Chicago legend Benjamin Marshall celebrated in film

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Doc about the
Windy City architect
regarded as a
‘scandal-free
Great Gatsby’
premieres next week
at Siskel Center

Summarizing the life of a legend like Benjamin Marshall is a daunting task, especially within a half-hour, but the Benjamin Marshall Documentary premiering at the Siskel Film Center on Tuesday rises to the challenge.

Combining footage of the spectacular buildings that Marshall designed with interviews of architects who appreciate them, residents who lived in them, and the grandchildren who adore him, the film offers a glimpse of a legacy that extends far beyond the bounds of artistic discipline.

Besides creating classic structures like The Drake Hotel, the Edgewater Beach Club, and The Blackstone Hotel, Benjamin Marshall was admired as a handsome, charismatic, and flamboyant socialite who built a stage in his own living room to better hobnob with Golden Age performers like Fred Astaire.

BENJAMIN MARSHALL DOCUMENTARY | TRAILER

 

Chicago’s very own Great Gatsby
By all accounts, he was Chicago’s very own scandal-free Great Gatsby.

“I love him,” says Producer Valerie Gobos, native Chicagoan and head of Gobos Film & Entertainment. “He had taste, charisma, and he did everything beautifully. Now that I know so much about him, I have a crush on him. Men like that don’t come along very often.”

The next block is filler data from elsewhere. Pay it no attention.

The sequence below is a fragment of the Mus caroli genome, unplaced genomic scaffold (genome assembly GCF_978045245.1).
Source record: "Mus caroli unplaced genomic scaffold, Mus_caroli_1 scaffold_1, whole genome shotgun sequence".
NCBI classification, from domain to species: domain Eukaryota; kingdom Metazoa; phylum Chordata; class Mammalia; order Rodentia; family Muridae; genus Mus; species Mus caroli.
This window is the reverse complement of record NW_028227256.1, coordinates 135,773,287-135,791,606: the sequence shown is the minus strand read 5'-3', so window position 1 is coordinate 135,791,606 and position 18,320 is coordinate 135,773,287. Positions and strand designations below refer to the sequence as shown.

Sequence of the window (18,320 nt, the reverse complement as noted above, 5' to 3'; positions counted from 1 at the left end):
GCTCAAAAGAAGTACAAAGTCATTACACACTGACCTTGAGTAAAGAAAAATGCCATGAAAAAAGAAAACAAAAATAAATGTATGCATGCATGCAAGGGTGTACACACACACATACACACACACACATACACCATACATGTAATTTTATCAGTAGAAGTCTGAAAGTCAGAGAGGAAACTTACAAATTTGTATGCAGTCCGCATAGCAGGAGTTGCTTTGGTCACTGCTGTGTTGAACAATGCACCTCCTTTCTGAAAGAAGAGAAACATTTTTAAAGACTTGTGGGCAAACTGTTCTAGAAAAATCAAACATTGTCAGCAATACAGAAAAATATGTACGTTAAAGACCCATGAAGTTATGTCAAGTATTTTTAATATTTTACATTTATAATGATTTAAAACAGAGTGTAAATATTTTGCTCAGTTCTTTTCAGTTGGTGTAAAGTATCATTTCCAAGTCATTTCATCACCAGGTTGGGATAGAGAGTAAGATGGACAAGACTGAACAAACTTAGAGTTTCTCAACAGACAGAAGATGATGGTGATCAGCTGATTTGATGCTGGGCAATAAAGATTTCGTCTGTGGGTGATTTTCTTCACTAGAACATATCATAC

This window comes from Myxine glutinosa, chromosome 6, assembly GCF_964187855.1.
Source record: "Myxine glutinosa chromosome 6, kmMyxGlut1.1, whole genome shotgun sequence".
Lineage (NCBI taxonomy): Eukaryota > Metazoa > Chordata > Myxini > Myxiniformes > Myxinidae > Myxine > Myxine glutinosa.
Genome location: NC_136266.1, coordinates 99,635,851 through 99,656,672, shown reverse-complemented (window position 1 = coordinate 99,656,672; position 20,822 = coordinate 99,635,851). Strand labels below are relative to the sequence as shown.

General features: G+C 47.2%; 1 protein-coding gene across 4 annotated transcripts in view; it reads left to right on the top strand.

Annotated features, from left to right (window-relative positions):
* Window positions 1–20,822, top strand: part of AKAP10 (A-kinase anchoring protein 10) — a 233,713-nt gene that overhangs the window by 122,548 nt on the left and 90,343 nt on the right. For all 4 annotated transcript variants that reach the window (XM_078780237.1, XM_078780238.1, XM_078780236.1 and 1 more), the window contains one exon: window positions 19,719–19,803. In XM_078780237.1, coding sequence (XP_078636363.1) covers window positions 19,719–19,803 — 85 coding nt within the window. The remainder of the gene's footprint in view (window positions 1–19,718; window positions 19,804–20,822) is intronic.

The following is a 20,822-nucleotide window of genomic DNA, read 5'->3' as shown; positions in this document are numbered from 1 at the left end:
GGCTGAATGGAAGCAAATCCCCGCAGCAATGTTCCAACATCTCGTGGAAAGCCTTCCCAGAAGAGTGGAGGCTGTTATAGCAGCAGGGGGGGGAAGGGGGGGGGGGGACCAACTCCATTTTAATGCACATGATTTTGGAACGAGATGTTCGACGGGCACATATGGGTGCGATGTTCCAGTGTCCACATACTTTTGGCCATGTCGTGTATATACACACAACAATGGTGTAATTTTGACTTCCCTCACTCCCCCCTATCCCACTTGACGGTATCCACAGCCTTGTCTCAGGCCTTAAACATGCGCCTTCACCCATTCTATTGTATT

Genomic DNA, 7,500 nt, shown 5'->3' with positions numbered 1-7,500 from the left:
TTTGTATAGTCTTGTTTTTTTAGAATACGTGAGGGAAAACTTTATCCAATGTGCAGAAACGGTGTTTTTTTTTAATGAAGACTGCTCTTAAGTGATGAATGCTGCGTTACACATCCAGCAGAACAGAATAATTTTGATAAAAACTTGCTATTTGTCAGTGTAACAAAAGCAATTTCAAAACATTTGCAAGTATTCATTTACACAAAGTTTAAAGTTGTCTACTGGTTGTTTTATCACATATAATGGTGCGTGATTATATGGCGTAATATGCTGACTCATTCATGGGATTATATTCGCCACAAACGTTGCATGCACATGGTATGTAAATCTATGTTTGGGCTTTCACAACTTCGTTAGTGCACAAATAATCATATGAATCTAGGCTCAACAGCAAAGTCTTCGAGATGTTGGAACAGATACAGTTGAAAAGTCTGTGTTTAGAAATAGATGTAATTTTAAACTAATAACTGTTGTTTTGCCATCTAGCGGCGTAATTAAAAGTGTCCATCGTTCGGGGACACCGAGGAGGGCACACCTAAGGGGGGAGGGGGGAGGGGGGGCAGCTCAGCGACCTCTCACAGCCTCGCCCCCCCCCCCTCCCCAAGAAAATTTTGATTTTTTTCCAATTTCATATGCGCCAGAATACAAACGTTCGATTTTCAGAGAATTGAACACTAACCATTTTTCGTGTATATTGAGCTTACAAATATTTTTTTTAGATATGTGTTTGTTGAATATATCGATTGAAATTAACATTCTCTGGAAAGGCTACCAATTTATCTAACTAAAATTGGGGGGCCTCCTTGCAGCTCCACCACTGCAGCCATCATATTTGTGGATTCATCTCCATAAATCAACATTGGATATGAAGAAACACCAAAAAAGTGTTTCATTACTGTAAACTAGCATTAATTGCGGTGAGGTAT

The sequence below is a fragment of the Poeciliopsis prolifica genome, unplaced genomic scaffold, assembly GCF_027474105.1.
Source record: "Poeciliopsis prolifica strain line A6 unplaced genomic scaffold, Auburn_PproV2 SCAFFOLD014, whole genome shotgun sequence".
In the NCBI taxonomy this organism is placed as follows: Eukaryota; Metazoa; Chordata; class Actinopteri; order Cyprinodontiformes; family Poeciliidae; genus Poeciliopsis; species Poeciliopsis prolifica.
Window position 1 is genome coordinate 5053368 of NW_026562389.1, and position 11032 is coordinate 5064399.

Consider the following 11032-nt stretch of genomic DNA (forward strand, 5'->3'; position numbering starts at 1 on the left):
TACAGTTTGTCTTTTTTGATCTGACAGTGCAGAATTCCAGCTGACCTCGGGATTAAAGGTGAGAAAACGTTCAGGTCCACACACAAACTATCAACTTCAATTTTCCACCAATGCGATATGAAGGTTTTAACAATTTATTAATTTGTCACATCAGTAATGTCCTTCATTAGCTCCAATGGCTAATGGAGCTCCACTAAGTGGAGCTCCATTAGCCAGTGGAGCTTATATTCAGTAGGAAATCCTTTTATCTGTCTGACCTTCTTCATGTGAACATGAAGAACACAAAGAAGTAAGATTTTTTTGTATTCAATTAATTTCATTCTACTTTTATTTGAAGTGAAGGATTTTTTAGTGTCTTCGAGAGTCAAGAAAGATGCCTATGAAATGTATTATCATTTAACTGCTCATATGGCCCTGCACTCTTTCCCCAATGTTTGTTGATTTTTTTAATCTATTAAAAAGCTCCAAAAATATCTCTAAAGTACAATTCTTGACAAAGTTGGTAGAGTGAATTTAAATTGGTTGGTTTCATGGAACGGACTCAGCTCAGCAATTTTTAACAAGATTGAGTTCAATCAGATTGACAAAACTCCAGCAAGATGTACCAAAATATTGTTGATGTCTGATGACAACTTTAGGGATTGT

When Gobos received a call last year about putting the film together from Paula Otero on behalf of Jane Lepauw, the Benjamin Marshall Society, she knew exactly who to contact.

“ James Lipetzky had done work related to Chicago architecture with Bill Kurtis, and I loved what he did for the Four Seasons in Los Angeles, a really great video,” she recalls. “Since he was a director/editor who I work with often and who specializes in working with real people it was perfect, so James and Samantha Hart, his Executive Producer and writer on the film, agreed to do it.”

Originally planned as a ten-minute piece for the Chicago Architectural Biennial celebration, the film’s runtime eventually tripled.

“The more we dug into it, we just kept getting these interviews,” she explains. “Chaz Ebert, Bill Kurtis, Lucian Lagrange, Carroll William Westfall, Professor Emeritus of Notre Dame. We were also able to interview Benjamin Marshall’s grandchildren and great grandchildren.”

Gobos says the most challenging part of production was a series of locations, interviews, and drone footage shot in a three-day stretch. It got done, and it was a labor of love.

“James Lipetzky did an excellent job directing and editing, and he’s a Chicagoan,” says Gobos. “I was also lucky that we had such a great writer, Samantha Hart. Her script was great. I loved working with both of them and the film turned out great.”

After premiering next week, the film will be available for viewing on the Benjamin Marshall website. But the story won’t end there: Gobos intends to investigate ways to “enhance it for distribution on TV and whatnot.”

The Benjamin Marshall Documentary premiere at noon on Tuesday is sold out, but tickets remain for the 2 p.m. screening. For more information, click here.

Send your indie updates to Reel Chicago Editor Dan Patton, dan@reelchicago.com.

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